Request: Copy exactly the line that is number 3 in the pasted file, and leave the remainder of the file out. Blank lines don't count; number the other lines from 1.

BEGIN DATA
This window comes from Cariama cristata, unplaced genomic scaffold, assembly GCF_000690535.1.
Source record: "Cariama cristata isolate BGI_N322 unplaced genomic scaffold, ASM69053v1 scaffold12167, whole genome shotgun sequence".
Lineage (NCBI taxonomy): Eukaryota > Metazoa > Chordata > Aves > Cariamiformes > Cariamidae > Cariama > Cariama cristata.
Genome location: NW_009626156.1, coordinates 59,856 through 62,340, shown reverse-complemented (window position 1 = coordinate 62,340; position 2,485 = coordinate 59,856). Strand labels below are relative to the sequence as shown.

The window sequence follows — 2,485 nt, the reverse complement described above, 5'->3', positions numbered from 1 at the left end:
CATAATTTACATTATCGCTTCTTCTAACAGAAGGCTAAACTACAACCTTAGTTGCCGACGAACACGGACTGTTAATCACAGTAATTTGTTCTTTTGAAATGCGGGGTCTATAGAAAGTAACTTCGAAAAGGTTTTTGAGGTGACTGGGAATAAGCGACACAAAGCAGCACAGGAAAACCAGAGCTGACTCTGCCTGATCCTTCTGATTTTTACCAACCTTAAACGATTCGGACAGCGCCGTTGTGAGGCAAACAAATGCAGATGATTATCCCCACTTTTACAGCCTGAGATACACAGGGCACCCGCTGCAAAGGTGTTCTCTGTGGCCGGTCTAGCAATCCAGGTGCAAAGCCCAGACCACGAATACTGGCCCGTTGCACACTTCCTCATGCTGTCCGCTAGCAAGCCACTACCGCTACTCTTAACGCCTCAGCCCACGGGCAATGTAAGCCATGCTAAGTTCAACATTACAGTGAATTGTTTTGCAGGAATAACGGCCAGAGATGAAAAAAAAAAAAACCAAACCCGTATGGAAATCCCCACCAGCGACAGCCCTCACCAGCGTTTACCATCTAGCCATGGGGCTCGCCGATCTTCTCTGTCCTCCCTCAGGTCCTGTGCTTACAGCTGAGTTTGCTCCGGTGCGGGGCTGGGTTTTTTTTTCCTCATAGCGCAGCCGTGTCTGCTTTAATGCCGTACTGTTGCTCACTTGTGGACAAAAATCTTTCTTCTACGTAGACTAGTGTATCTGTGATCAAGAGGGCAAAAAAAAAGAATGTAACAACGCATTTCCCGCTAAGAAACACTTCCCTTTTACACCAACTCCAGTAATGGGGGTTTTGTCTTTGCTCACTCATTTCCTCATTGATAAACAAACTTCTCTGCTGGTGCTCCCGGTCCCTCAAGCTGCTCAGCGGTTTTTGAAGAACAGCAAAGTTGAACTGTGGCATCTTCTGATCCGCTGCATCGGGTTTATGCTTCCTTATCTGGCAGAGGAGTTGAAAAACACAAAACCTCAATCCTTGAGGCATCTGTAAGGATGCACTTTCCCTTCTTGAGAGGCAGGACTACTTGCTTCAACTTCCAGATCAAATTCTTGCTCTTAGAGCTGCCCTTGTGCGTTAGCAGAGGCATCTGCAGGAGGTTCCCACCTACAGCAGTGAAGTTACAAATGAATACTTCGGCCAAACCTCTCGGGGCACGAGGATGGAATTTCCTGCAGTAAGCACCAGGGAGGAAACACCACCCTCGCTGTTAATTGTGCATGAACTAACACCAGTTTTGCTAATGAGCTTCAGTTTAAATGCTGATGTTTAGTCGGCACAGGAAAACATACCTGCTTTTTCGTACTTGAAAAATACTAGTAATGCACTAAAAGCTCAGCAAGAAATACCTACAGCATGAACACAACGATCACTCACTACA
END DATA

Lineage (NCBI taxonomy): Eukaryota > Metazoa > Chordata > Aves > Cariamiformes > Cariamidae > Cariama > Cariama cristata.